Sunforce Wind Generators are primarily used to recharge all types of 12-Volt batteries, including lead-acid automotive batteries, deep-cycle (traction type) batteries, gel-cell batteries, and heavy-duty (stationary type) batteries. When using this wind generator to run appliances on a regular basis, the use of deep-cycle marine batteries is recommended. This type of battery is designed to withstand the frequent charge and discharge cycles associated with wind power use. Attempting to run the wind generator on an open circuit without a battery may cause damage to the generator or connected equipment.
Several large-scale energy storage suggestions for the grid have been done. Worldwide there is over 100 GW of Pumped-storage hydroelectricity. This improves efficiency and decreases energy losses but a conversion to an energy storing mains electricity grid is a very costly solution. Some costs could potentially be reduced by making use of energy storage equipment the consumer buys and not the state. An example is batteries in electric cars that would double as an energy buffer for the electricity grid. However besides the cost, setting-up such a system would still be a very complicated and difficult procedure. Also, energy storage apparatus' as car batteries are also built with materials that pose a threat to the environment (e.g. Lithium). The combined production of batteries for such a large part of the population would still have environmental concerns. Besides car batteries however, other Grid energy storage projects make use of less polluting energy carriers (e.g. compressed air tanks and flywheel energy storage).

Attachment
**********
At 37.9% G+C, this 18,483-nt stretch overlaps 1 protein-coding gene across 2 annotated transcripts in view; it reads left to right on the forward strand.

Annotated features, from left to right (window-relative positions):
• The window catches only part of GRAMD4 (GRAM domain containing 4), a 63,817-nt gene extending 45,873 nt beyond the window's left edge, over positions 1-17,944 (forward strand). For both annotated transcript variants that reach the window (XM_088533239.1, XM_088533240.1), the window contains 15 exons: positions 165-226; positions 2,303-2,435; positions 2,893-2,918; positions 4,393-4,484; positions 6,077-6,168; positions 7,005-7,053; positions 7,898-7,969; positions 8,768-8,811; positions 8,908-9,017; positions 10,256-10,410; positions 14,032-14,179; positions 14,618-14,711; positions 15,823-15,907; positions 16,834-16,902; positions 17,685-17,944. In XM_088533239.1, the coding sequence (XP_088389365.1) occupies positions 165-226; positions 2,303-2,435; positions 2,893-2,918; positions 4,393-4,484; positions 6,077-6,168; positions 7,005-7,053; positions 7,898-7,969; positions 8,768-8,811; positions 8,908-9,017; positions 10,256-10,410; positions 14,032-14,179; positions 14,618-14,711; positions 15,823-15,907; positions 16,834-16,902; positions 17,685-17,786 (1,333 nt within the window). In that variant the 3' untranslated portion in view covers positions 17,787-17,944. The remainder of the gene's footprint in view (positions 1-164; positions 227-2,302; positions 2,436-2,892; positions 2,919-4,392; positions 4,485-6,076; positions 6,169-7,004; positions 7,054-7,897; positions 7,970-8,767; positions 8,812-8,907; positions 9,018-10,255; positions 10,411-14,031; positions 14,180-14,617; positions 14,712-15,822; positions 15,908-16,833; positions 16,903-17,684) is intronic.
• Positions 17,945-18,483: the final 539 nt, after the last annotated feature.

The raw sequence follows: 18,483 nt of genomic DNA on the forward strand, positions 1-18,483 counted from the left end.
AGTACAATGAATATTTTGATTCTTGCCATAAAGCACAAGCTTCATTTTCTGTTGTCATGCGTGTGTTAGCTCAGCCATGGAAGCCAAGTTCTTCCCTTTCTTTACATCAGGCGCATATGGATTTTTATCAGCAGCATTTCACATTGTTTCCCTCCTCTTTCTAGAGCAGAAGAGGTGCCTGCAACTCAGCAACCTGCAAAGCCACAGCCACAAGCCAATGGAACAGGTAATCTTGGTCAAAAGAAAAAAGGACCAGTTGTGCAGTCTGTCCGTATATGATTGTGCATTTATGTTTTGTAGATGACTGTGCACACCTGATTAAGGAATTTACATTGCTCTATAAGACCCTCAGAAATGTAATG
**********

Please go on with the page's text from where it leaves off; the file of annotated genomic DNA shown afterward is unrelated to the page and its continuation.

A turbine that produces around 5 kW worth of energy can produce approximately 8,000 kWh per year, assuming there are decent winds to power it. Given ideal conditions, you will be able to recoup your investment in three to five years, depending on your monthly energy consumption and other related factors. If, however, your property doesn’t get enough wind then it may take a little more time to recover your initial investment.
Wind power is widely used in Europe, China, and the United States. From 2004 to 2014, worldwide installed capacity of wind power has been growing from 47 GW to 369 GW—a more than sevenfold increase within 10 years with 2014 breaking a new record in global installations (51 GW). As of the end of 2014, China, the United States and Germany combined accounted for half of total global capacity. Several other countries have achieved relatively high levels of wind power penetration, such as 21% of stationary electricity production in Denmark, 18% in Portugal, 16% in Spain, and 14% in Ireland in 2010 and have since continued to expand their installed capacity. More than 80 countries around the world are using wind power on a commercial basis.
There are potentially two sources of nuclear power. Fission is used in all current nuclear power plants. Fusion is the reaction that exists in stars, including the sun, and remains impractical for use on Earth, as fusion reactors are not yet available. However nuclear power is controversial politically and scientifically due to concerns about radioactive waste disposal, safety, the risks of a severe accident, and technical and economical problems in dismantling of old power plants.
A typical home uses approximately 10,932 kilowatt-hours (kWh) of electricity per year (about 911 kWh per month). Depending on the average wind speed in the area, a wind turbine rated in the range of 5 to 15 kW would be required to make a significant contribution to this demand. A 1.5-kW wind turbine will meet the needs of a home requiring 300 kWh per month in a location with a 14 MPH (6.26 meters per second) annual average wind speed. The manufacturer, dealer, or installer can provide you with the expected annual energy output of the turbine as a function of annual average wind speed. The manufacturer will also provide information about any maximum wind speeds at which the turbine is designed to operate safely. Most turbines have automatic overspeed-governing systems to keep the rotor from spinning out of control in extremely high winds.